John Higgins, the world No 1 snooker player accused in May of agreeing "a disgraceful deal to fix a string of high-profile matches after demanding a £300,000 kickback", will discover today whether a disciplinary tribunal has found him guilty or innocent of charges related to corruption.
Higgins, 35, and his business partner, Pat Mooney, were filmed in Kiev at the end of April, by an undercover reporting team from News of the World, apparently agreeing to lose frames at future events.
Higgins was immediately suspended by snooker's authorities. An investigation was subsequently undertaken by the sport's governing body, the WPBSA, and charges were laid. Those charges were not detailed in public but are understood to include failing to report an approach about gambling, misconduct and agreeing or pretending to agree to fix frames.
Higgins has consistently maintained he is "100 per cent innocent" of any charge relating to match-fixing or frame-fixing. The specifics of the matches the News of the World said Higgins agreed to fix were always vague: in an elaborate "sting", the newspaper's reporters pretended, successively, to be businessmen who were going to stage events and crooks wanting to gamble on them.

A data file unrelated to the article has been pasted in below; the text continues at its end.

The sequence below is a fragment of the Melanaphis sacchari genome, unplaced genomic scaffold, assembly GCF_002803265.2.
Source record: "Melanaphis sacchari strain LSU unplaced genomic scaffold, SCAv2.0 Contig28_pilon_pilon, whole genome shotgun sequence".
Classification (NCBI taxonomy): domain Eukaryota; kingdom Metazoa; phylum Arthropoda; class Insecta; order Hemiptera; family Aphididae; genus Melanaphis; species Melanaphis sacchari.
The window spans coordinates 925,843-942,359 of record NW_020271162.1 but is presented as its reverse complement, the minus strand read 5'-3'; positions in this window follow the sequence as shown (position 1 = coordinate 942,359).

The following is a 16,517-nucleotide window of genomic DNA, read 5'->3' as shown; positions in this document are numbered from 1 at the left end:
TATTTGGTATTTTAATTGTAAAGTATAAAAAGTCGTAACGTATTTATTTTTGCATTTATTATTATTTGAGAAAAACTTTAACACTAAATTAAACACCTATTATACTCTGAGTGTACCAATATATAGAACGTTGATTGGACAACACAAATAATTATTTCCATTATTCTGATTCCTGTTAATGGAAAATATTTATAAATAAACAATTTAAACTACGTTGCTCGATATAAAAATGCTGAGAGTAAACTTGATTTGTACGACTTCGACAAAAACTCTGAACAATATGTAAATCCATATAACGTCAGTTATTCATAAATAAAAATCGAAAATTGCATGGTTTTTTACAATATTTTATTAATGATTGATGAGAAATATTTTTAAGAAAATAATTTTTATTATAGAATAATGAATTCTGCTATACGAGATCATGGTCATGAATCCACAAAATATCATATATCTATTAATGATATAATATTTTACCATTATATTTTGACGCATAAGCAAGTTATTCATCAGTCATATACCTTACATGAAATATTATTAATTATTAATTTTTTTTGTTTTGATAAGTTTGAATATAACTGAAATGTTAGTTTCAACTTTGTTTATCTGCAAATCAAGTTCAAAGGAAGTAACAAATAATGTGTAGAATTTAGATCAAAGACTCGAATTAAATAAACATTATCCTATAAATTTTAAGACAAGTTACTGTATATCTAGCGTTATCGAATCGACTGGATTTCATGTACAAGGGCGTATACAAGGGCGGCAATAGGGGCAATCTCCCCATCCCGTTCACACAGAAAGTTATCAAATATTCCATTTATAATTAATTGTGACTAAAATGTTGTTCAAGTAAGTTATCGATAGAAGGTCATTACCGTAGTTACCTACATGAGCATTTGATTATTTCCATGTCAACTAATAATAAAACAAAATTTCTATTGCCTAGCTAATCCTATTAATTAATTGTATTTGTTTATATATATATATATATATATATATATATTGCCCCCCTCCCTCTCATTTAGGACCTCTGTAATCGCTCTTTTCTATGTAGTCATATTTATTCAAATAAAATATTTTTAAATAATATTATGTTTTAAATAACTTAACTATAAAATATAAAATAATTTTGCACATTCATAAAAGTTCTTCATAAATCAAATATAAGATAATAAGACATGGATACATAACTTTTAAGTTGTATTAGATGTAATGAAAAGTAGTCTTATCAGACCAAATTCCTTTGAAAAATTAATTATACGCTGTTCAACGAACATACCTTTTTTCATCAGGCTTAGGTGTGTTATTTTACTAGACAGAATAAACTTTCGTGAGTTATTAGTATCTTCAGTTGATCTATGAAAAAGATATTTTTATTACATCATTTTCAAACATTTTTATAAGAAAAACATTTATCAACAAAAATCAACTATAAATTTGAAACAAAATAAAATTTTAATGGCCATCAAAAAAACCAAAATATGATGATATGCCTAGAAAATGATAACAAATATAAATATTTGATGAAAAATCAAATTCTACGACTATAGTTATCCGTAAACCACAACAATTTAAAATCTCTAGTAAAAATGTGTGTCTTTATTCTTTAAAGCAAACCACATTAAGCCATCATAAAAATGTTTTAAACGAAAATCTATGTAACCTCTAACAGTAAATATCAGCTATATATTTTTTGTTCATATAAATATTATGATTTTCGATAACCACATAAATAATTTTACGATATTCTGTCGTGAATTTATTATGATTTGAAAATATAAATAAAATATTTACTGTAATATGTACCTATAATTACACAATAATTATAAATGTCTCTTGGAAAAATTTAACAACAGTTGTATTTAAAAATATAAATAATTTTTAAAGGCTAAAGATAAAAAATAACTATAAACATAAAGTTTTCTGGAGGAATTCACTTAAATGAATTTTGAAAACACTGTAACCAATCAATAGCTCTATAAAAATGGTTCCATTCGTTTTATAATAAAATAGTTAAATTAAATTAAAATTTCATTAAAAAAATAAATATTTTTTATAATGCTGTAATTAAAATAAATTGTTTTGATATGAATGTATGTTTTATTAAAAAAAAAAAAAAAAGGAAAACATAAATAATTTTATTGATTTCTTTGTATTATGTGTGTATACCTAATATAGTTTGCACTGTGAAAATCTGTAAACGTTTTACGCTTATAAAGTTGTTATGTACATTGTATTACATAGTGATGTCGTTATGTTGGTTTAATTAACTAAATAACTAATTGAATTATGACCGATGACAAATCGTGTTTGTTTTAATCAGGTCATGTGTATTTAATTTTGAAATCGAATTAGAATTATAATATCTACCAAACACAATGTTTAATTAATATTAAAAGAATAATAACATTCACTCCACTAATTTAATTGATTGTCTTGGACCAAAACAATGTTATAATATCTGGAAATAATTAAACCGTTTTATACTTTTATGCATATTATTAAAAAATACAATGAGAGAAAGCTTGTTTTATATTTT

The case has endured a series of twists and turns – including a failed appeal by Higgins against his suspension – and there was another yesterday morning when Sky News reported, erroneously, that Higgins and Mooney had admitted match-fixing. A report to that effect appeared on the Sky website and the report circulated on the internet and via Twitter before being removed. A spokesman for Higgins described that report as "malicious, speculative and wrong."
Snooker has been beset in recent years with rumours and allegations of match-fixing, with at least two "serious" cases passing through the Gambling Commission's hands and three players being arrested by police. Higgins was not involved in any of those cases; the players who were involved have never been suspended by snooker's authorities.
Snooker's hierarchy rushed to suspend Higgins on 2 May because of the severity of the accusations levelled by the News of the World, which caused a blizzard of appalling publicity for the sport on the weekend of the world championship final.
Mooney, who was filmed and taped in a series of meetings with undercover reporters, said as early as 2 May that "we can certainly be accused of being idiots and even naive" in dealing with the reporters.
Mooney also made claims about other players, which the News of the World effectively dismissed as untrue.Reuse content